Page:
Ciel de France Playing Cards, 1950 (Photo: Camelia Elias)

There’s no such thing in life that’s not called ‘selling’. From the minute you step into life, the steep climb that’s called ‘learning how to sell yourself’ starts.

You’re a sweet baby and learn to grace your mother with a charming smile, you get the lollipop.

The whole premise for the existence of school also rests on learning how to build an identity, skills and competences that you then sell to others.

I’m thinking of all this because it’s eclipse day while I’m enjoying some vacation on top of a mountain in Norway, which means that I have time to re-design my website, or look at the websites of friends that I don’t always have time to enjoy.

Norway bliss (Photo: Camelia Elias)

Something strikes me that has to do with how we eclipse what we’re doing, all according to the domains or careers we’re preoccupied with.

There’s a marked difference in the way we use language to emphasize what we sell, even when we don’t call it that.

Selfie in Norway, pondering on the meaning of life

As a university professor my biggest sell was defined in terms of skills and competence. As an entrepreneur I get enticed to define what I sell in terms of services and products.

Why is this so? Universities are into services and they sell education to students, though you’d be hard pressed to see a university that’s not reluctant to call what they do ‘a business that sells services and products.’

At the other pole, I see that many of my friends in the interpretative and contemplative arts, from divination to Zen and other such related branches, refer to their offerings in terms of services and products. In reality I see that what they sell is very much skills and competence. Why not think of it in those terms?

The point that I’m trying to make here is that, via language, we often eclipse what we do – to our detriment.

If you’re a diviner, how might your website look like if you started calling what you sell knowledge, skills, competence, and originality?

If you’re with the university, how might your sense of worth change if you admitted the reality that as long as you sell your knowledge to students, or go out and beg for a large sack of money for your research from the rich corporations, you’re in no way more special or intelligent than the merchants of the world?

In my own description of what I do these days, I’ve refrained from calling what I sell ‘services’ ‘products’, ‘skills’, ‘knowledge’ or ‘competence’ as I see all this as a unified pack already, part of my constructed identity that I don’t even bother to identify with, as it changes all the time.

What I find most reassuring these days, precisely due to the constant changes that we all undergo whether we like it or not, is that along with the selling pack, what informs our existence is a whole lot of cluelessness.

What do I sell today?

Today I sell the Zen idea that every day is a good day. You’re welcome to buy it.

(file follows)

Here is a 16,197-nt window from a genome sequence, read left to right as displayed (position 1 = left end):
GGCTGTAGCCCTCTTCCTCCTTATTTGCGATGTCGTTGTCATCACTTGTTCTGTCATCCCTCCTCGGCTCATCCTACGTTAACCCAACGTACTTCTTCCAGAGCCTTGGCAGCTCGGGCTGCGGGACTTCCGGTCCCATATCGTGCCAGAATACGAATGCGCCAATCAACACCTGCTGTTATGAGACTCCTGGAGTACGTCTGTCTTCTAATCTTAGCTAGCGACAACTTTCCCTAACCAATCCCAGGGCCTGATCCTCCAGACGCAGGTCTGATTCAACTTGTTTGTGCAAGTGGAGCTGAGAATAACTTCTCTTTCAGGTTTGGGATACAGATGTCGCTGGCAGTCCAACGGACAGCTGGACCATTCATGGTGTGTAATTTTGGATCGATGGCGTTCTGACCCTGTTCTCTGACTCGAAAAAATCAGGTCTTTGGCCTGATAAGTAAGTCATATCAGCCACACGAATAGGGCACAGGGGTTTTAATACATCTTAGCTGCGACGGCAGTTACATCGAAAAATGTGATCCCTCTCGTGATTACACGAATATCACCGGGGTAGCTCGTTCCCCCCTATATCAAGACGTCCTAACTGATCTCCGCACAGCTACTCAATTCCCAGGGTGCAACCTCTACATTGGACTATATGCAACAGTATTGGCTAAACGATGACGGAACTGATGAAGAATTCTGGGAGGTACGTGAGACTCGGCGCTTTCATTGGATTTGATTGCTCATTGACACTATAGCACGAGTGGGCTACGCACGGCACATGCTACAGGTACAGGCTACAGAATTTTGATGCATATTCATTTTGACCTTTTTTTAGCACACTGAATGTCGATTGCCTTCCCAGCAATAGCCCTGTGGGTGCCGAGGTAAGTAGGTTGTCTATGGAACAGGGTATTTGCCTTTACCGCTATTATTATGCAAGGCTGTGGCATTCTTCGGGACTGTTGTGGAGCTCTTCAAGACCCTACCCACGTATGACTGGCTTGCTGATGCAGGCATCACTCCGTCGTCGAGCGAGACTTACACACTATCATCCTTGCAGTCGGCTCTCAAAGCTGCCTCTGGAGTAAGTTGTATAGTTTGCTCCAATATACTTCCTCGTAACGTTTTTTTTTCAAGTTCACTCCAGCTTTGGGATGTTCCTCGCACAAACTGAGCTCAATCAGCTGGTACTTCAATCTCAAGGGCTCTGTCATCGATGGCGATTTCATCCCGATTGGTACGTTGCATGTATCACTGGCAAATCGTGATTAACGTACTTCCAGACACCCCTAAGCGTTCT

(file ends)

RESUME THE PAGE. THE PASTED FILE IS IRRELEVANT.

A new cycle of tarot prompts starts already tomorrow, and it will reflect questions and insights that spring from my interpretative skills, knowledge, and competence as a diviner and philosopher of the cards.

The pack is also original as I’m pretty sure that no one else can match what I have to say, for the simple reason that no one else has access to my head, in precisely the same way I have no access to other people’s heads. So this originality is a far cry from the type of arrogance that sometimes I happen to be accused of suffering from.

Eclipses are good to watch, not apply to your life unwittingly.

Ask your cards:

How do I eclipse what I do, and what might be a better strategy of coping with the darkness that I create around my activities than the natural waiting for it to pass?

Perhaps your cards might say something of this sort based on these images:

If you’re too concerned with what the bad and power-mad kings of the world have to say about what you do, you can be sure to eclipse not only your activities, but also your good health.

If an eclipse happens, make it magical, by calling on the good King to preside over the flow of things.

Make what you have to sell sexy and erotic, pulsating with fresh blood through the hearts. Dance with one partner who becomes you, not with the one who brings misfortune to your business.

Enjoy the eclipse. May it be magical.

Stay in the loop for cartomantic calls, or hop onboard Every Day is a Good Day that starts tomorrow.

About Camelia Elias
Camelia Elias, PhD, Dr.Phil., is a former university professor. After 20 years in the academia, she left her career to pursue her interests in teaching and writing on the philosophy and practice of reading cards. She works with contemplative arts, oracular language, and martial arts cartomancy and Zen at her own school, Aradia Academy. You can read more about the author here.
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